Ectopic wild-type Scr induced robust activation of fkhtranscription in parasegment 1 (Fig. 7D, arrow). Ectopic fkh transcription was also activated in the ventral region of the mandibular segment(Fig. 7D, asterisk) and in the procephalon. Ectopic ScrΔSSY protein was a much weaker activator of ectopic fkh transcription, activating it only in a few cells of parasegment 1 and the procephalon (Fig. 7D,E).

The ScrΔSSY protein was also a defective activator of the CrebA gene. Ectopic wild-type Scr induced abundant ectopic expression of CrebA protein in parasegment 1 (Fig. 7G, arrow). In addition, patches of CrebA expression were activated in the procephalon and the ventral head area. The ScrΔSSY deletion mutant induced only a small patch of ectopic CrebA expression in the posterior portion of parasegment 1 (Fig. 7H, arrow), and ectopic activation was also reduced in the procephalon and the ventral head (Fig. 7H).

An evolutionarily conserved Hox transactivation domain

Our results suggest that many Hox N-terminal regions possess a conserved transcriptional activation domain that includes an evolutionarily conserved SSYF motif (Fig. 7J). This region was required for the Drosophila Ubx and Scr proteins to activate four different downstream target genes with differing tissue-specific expression patterns. In Ubx, this domain is not just required for general functional activity, as the deletion of Ubx N-terminal sequences dramatically reduces transcriptional activation function, but has no influence on repression function. In fact, the deletion of the region containing the Ubx variant of the SSYF motif (NSYF) appears to convert it from an activator to a repressor of dpp transcription.

The most relevant previous work on Hox N-terminal function in Drosophila embryos involved tests of mouse HoxA5 deletion mutants(Zhao et al., 1996). The authors found that multiple regions N-terminal to the homeodomain were required for HoxA5 to activate a forkhead promoter-reporter gene. One of the required regions included amino acid residues 2-39, and the authors proposed this region might be required for activation function or co-factor specificity. Similarity of Hox protein N-terminal sequences in Drosophila and mammals has been long noted, and is a characteristic of Hox proteins from a wide variety of animal species(Martinez et al., 1997; Schughart et al., 1988; Zhao et al., 1996). In both mammal and Drosophila Hox proteins, the core conserved motif in this N-terminal region is a Ser-Ser-Tyr-Phe (SSYF) amino acid sequence(Fig. 7J).

We do not yet know the mechanism through which the Hox SSYF activation domain operates: it may interact with DNA-binding transcription factors dedicated to transcriptional activation or with co-activator protein complexes(Glass et al., 1997). One possible SSYF interactor is the histone acetyltransferase CBP (CREB-binding protein) (Chan and La Thangue,2001). Mutations in the Drosophila CBP gene were found to be dose-sensitive modifiers of Deformed and Ubx biological function (Florence and McGinnis,1998). In addition, CBP was found to increase the transactivation activity of human HOXB7 protein in breast cancer cells and to interact with the N-terminal region of HOXB7 in GST pull-down assays, in a manner that required the presence of the first 18 N-terminal amino acids of HOXB7(Chariot et al., 1999b). In another study, mammalian CBP was shown to interact with the first 141 N-terminal amino acids of human HOXD4 in co-immunoprecipitation assays, and to increase transactivation activity of HOXD4-PBX complexes on a synthetic element containing five HOX/PBX sites in cultured human embryonic kidney cells(Saleh et al., 2000). Another possibility is that the N terminus interacts with the IκBαprotein, which binds to the N-terminal regions of human HOXB7(Chariot et al., 1999a), a region of HOXB7 that is required for normal function in a murine myelomonocytic cell line (Yaron et al.,2001).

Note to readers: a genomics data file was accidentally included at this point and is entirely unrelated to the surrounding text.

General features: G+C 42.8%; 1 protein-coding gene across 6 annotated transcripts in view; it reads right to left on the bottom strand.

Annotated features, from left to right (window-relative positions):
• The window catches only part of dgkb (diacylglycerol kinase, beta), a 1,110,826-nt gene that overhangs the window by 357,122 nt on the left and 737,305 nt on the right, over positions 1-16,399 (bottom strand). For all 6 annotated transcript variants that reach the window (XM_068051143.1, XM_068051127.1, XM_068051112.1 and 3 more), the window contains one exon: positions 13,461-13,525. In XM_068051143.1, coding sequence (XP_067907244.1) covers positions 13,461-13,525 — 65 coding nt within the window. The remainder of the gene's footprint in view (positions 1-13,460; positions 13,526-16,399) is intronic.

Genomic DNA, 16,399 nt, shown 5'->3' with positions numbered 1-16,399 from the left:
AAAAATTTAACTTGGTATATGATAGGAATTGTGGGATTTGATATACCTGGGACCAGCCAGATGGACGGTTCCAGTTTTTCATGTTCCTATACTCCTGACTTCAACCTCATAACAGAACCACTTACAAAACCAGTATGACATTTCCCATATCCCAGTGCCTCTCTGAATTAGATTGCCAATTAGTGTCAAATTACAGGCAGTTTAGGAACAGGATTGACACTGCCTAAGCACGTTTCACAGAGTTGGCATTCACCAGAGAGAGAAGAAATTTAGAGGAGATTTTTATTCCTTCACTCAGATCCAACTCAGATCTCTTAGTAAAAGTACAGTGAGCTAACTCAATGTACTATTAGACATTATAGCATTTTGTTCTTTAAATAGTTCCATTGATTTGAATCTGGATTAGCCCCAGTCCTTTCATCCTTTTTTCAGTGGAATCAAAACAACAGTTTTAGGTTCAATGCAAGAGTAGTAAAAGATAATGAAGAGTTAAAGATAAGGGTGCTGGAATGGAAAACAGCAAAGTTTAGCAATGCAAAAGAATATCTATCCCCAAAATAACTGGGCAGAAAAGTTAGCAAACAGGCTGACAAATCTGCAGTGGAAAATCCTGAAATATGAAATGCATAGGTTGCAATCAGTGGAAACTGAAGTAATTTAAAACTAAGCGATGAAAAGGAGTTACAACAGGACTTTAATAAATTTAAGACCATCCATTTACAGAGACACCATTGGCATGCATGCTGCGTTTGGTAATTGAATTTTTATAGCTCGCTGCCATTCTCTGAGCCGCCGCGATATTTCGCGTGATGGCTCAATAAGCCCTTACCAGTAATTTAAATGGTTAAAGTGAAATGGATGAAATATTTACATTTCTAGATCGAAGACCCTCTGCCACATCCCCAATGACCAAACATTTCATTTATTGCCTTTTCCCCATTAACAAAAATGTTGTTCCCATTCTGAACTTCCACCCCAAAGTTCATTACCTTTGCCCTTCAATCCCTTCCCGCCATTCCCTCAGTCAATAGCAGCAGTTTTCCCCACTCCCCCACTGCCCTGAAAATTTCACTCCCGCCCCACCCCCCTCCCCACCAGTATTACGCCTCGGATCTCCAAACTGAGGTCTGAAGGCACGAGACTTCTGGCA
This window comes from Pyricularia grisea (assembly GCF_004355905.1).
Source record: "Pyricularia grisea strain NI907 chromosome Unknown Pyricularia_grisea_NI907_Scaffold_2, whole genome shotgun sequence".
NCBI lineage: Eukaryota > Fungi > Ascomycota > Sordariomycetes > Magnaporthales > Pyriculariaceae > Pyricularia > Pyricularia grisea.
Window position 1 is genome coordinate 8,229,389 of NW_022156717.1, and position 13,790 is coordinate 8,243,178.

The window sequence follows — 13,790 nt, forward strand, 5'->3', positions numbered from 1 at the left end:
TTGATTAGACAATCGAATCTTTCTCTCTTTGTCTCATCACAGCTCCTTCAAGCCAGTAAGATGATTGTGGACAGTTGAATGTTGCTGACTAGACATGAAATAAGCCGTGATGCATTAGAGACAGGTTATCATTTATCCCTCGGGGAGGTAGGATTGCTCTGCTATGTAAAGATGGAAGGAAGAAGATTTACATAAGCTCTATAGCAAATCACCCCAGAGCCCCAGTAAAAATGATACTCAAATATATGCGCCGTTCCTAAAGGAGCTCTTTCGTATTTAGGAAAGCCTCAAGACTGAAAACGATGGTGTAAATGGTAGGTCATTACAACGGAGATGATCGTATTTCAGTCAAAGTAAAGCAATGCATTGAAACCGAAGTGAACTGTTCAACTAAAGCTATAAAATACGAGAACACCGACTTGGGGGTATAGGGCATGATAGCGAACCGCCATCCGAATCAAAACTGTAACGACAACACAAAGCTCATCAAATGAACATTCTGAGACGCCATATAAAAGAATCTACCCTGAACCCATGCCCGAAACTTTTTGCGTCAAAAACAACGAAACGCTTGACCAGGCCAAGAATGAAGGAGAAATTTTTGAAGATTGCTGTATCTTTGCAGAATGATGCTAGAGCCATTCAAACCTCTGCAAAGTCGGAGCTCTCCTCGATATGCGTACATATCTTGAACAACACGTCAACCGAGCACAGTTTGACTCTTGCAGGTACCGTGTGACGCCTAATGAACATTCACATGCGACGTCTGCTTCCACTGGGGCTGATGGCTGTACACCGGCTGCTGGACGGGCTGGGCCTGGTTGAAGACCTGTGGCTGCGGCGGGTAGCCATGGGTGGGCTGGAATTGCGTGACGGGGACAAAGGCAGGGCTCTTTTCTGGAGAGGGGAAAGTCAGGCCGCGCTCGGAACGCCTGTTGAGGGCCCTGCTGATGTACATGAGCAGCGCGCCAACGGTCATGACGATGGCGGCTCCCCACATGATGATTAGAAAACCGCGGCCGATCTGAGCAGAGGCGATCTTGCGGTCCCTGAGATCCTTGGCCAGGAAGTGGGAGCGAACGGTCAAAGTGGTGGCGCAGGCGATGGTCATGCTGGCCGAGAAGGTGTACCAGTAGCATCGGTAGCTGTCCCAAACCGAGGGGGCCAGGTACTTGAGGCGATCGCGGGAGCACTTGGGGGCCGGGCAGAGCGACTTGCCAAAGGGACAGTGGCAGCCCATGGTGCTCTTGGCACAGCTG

A detailed analysis of Ubx domains required for transactivation function in Drosophila cultured S2 cells, which are derived from embryonic hemocytes (Armknecht et al.,2005), was carried out recently by Tan et al.(Tan et al., 2002). In their assays, the N-terminal 67 amino acid residues were not required for Ubx-dependent transcriptional activation. The disparity between our results and those from Tan et al. (Tan et al.,2002) might be explained by the different assay systems (cultured S2 cells versus embryos), the different target elements, and/or the exact size and extent of the deletion mutants that were tested.

Cooperativity in Ubx transcriptional repression function

Our results indicate that at least for its limb and Dll repression functions, Ubx contributes to a cooperative on/off switch over a small concentration range. When Dll repression is plotted as a function of Ubx concentration, the best-fit curve has a Hill slope of 4.9±2.2. These results suggest a highly cooperative assembly of a multiprotein repression complex containing Ubx on Dll regulatory DNA. Although our repression dose-response curves cannot be extrapolated into the number of cooperative protein-protein interactions within a repression complex, they are a surprisingly good fit to the model of Gebelein et al.(Gebelein et al., 2004). In this model, the Ubx-mediated repression of a Dll limb enhancer requires at least five clustered DNA sites that cooperatively bind two molecules of Ubx, Extradenticle (Exd) and Homothorax, while the fifth site binds the Sloppy paired 1 protein(Gebelein et al., 2004). The high sensitivity of Ubx phenotypes to concentration may explain why previous experiments using ectopic expression of Ubx have come to different conclusions, and illustrates why the validity of conclusions from ectopic expression studies should be interpreted with caution, unless great care is taken to achieve near-normal physiological levels.